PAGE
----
May 8, 2018

Publishers are using paywalls to survive

Photo: Justin Sullivan/Getty Images

Bloomberg, Vanity Fair, Wired, Business Insider and The Atlantic have launched new paywalls within the past year — and legacy institutions like The New York Times, The Wall Street Journal, The Washington Post and The Boston Globe have all tightened their paywalls over the past few years.

Why it matters: There are many factors contributing to a rise in paywalled news, like tech's ad dominance, and a piqued interest in all things Trump. But on-demand access to information and entertainment has also become a consumer trend that is likely helping news outlets get consumers cash in.

What's next? There's an ongoing debate about whether one day news organizations would bundle their subscription services with other popular on-demand media subscriptions, like Spotify, which once came with a NYT All Access subscription.

  • Food for thought: Via @alexweprin: "As an aside, I think this becomes even more likely if/when Apple launches their Apple Music/Apple TV shows/Apple News bundle."
"No one except the Wall Street Journal, The New York Times and now probably the Washington Post has come up with a digital product that really in any significant way will replace the revenue that is being lost as print newspapers lose both circulation and advertising ... It is very difficult to see — with a lack of success in terms of important dollars rising from digital — it’s difficult to see how the print product survives over time.”
Warren Buffett at Berkshire Hathaway's annual meeting

Gut check: Local media executives have been saying for months that their biggest competition for subscriptions and eyeballs is large national newspapers.

Some perspective: Berkshire Hathaway owns more than 30 newspapers, including Buffett's hometown paper, the Omaha World-Herald. One of Buffett's earliest jobs was delivering newspapers door-to-door, which is why he hosts an annual newspaper-throwing contest.

Go deeper

Trump threatens to "assume control" of Minneapolis over unrest

Flames from a nearby fire illuminate protesters standing on a barricade in front of the Third Police Precinct in Minneapolis on Thursday. Photo: Kerem Yucel/AFP via Getty Images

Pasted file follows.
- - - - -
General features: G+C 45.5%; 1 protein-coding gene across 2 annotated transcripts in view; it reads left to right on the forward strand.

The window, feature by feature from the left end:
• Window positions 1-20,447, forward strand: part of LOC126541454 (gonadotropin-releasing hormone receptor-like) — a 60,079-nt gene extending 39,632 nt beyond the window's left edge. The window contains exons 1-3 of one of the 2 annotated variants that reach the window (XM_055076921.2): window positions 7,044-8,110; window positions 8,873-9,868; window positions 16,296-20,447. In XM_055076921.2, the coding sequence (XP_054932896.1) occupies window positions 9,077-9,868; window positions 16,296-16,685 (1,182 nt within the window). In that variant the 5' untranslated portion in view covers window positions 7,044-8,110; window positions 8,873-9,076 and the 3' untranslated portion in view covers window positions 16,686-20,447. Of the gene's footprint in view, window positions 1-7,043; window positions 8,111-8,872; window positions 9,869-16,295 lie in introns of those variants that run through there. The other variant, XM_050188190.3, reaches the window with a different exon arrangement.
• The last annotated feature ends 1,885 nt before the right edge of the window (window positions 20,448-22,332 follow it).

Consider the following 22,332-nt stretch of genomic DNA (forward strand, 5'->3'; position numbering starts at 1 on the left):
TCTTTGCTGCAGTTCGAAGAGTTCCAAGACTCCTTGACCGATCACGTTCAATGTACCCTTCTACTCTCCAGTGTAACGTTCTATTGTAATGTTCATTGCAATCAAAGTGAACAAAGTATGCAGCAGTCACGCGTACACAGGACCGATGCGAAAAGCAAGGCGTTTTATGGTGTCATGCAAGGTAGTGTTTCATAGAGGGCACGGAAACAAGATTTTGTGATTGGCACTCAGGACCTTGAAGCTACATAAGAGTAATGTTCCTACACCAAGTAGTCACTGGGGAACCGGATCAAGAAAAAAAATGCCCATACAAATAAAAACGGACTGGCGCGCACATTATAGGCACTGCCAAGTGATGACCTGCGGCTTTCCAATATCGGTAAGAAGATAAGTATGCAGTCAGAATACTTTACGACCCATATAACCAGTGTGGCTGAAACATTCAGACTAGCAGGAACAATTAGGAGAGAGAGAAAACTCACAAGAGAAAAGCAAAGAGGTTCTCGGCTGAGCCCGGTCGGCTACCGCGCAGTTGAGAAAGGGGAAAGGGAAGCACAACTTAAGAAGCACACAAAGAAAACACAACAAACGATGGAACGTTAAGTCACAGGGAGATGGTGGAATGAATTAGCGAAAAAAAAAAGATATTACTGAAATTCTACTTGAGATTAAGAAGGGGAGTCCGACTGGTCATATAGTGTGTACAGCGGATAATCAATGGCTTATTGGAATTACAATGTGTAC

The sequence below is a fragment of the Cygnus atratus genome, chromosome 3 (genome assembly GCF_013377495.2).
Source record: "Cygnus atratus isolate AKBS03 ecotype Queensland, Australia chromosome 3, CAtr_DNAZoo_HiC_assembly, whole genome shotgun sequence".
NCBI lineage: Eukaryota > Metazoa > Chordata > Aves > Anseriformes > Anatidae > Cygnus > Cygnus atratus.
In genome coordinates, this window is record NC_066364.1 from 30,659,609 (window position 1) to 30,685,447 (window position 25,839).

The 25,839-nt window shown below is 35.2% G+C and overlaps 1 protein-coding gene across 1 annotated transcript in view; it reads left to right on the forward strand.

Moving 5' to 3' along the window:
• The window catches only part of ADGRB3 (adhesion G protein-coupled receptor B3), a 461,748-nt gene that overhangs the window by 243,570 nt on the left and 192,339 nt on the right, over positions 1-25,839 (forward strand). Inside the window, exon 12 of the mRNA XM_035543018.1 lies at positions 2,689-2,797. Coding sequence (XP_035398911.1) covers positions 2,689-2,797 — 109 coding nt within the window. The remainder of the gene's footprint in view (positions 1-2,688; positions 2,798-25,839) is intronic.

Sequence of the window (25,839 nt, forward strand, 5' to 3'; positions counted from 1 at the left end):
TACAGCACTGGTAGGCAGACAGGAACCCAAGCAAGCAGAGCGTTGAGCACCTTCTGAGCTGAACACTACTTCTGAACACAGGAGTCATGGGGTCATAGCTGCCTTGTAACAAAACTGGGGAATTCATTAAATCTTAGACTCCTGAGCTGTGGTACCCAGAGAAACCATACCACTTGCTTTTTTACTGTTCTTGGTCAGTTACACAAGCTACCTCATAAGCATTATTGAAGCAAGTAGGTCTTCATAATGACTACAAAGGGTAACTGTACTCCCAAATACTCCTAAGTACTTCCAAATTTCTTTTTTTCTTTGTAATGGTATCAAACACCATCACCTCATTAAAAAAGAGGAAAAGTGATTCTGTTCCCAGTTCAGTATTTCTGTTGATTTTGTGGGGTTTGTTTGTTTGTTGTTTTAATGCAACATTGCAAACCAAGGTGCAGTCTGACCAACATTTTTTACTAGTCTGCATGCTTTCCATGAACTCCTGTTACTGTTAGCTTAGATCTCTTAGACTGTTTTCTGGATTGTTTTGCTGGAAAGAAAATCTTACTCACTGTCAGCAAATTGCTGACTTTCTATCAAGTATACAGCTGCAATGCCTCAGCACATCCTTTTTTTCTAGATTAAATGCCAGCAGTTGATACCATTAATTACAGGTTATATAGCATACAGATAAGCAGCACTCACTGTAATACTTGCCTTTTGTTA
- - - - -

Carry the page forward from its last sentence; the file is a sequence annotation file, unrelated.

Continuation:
President Trump threatened via Twitter early Friday to send the national guard to Minneapolis following three days of massive demonstrations and unrest in the city over George Floyd, a black man who died in police custody this week.

Details: "I can’t stand back & watch this happen to a great American City, Minneapolis. A total lack of leadership. Either the very weak Radical Left Mayor, Jacob Frey, get his act together and bring the City under control, or I will send in the National Guard & get the job done right," Trump tweeted after a police station was torched by some protesters.

Updated 1 hour ago - Politics & Policy

In photos: Protests over George Floyd's death grip Minneapolis

Protesters cheer as the Third Police Precinct burns behind them on in Minneapolis on Thursday night. Photo: Stephen Maturen/Getty Images

Cheering protesters set a Minneapolis police station on fire Thursday night in the third night of unrest following the death of George Floyd, a black man who died in police custody in the city, per AP.

The state of play: Minnesota's governor on Thursday activated the state's national guard following violent outbreaks throughout the week, as the nation waits to see if the officers involved will be charged with murder.

Updated 6 hours ago - Health

World coronavirus updates

Data: The Center for Systems Science and Engineering at Johns Hopkins; Map: Axios Visuals

New Zealand has a single novel coronavirus case after reporting a week of no new infections, the Ministry of Health confirmed on Friday local time.

By the numbers: Nearly 6 million people have tested positive for COVID-19 and over 2.3 million have recovered from the virus. Over 357,000 people have died globally. The U.S. has reported the most cases in the world with over 1.6 million.